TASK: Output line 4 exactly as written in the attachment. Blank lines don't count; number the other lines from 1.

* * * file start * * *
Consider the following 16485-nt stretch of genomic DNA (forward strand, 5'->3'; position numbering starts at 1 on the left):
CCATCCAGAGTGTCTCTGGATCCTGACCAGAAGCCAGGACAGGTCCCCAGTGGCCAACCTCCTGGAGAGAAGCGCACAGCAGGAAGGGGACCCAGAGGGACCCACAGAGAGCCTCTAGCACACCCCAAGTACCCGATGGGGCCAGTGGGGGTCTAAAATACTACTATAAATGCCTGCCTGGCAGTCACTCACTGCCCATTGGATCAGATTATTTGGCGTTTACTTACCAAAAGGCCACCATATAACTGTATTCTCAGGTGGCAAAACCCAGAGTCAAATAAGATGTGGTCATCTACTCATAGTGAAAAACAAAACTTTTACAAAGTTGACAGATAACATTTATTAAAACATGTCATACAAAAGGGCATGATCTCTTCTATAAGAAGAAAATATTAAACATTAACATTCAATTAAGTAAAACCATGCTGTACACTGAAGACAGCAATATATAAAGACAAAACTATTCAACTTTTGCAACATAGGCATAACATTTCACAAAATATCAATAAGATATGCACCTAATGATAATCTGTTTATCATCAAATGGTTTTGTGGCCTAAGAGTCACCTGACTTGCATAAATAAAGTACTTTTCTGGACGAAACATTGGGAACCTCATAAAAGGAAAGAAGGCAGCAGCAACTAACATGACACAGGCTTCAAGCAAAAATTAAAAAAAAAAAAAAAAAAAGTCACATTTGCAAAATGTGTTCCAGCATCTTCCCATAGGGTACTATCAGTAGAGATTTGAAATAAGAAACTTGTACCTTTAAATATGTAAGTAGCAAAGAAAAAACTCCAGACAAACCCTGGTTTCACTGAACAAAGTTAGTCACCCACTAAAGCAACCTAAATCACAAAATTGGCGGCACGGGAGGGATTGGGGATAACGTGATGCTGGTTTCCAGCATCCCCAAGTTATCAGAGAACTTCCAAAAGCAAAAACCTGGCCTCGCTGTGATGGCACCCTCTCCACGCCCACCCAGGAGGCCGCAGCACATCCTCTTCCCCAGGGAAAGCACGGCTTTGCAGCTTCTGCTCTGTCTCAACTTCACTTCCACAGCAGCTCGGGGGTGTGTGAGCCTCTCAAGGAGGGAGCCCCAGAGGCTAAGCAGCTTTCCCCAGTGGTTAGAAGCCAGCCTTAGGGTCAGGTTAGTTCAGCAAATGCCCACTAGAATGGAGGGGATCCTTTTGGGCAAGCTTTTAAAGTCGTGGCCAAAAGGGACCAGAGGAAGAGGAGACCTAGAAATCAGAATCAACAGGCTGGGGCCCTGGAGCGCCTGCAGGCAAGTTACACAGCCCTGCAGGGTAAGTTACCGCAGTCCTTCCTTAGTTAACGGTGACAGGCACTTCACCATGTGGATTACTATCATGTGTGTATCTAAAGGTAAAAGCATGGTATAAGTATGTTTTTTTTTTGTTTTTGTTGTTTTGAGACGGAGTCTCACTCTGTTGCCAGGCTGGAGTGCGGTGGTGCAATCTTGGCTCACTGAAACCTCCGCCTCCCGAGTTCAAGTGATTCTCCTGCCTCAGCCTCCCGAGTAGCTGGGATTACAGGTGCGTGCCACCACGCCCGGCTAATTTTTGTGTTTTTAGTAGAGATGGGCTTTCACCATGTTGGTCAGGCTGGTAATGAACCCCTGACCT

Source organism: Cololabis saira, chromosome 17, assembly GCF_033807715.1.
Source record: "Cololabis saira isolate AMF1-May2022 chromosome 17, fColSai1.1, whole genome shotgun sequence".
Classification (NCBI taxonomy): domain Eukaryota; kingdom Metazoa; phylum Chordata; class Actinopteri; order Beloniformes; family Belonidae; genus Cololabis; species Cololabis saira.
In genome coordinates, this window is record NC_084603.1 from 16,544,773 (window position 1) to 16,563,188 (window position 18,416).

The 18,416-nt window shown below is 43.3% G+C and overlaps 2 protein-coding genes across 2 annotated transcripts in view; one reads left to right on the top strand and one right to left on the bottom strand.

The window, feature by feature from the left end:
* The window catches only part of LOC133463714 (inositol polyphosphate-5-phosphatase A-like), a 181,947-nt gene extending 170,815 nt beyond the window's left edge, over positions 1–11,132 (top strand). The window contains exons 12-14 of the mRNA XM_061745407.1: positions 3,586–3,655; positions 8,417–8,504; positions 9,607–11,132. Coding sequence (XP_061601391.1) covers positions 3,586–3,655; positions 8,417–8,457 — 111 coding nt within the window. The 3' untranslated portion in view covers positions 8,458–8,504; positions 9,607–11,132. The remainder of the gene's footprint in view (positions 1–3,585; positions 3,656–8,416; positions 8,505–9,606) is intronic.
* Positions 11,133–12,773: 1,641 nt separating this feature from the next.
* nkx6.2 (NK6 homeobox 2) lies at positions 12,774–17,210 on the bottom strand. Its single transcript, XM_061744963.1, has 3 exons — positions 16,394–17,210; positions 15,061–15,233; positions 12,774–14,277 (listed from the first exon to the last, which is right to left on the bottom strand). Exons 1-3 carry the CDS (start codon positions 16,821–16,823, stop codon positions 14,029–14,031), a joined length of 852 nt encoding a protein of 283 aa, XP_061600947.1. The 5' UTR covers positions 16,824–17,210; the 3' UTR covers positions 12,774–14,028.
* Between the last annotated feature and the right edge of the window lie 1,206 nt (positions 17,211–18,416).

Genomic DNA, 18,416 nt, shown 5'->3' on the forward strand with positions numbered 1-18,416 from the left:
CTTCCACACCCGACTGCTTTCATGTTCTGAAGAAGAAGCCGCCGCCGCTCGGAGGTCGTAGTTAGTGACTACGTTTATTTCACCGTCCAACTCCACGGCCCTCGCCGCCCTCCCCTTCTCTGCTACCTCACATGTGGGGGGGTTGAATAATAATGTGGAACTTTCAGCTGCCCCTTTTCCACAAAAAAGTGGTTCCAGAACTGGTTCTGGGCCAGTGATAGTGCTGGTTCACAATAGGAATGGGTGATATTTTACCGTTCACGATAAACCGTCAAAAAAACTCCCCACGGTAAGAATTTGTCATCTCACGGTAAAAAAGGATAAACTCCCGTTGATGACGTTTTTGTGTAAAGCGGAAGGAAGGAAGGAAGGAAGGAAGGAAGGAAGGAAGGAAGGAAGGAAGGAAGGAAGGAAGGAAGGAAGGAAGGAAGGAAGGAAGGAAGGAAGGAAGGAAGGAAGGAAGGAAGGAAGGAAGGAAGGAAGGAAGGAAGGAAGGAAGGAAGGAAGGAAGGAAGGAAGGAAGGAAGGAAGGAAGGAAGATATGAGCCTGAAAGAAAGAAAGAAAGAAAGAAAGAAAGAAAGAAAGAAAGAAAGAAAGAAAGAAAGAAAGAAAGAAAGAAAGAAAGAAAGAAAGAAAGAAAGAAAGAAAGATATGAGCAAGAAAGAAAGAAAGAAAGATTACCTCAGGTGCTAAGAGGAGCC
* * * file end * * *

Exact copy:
Source record: "Cololabis saira isolate AMF1-May2022 chromosome 17, fColSai1.1, whole genome shotgun sequence".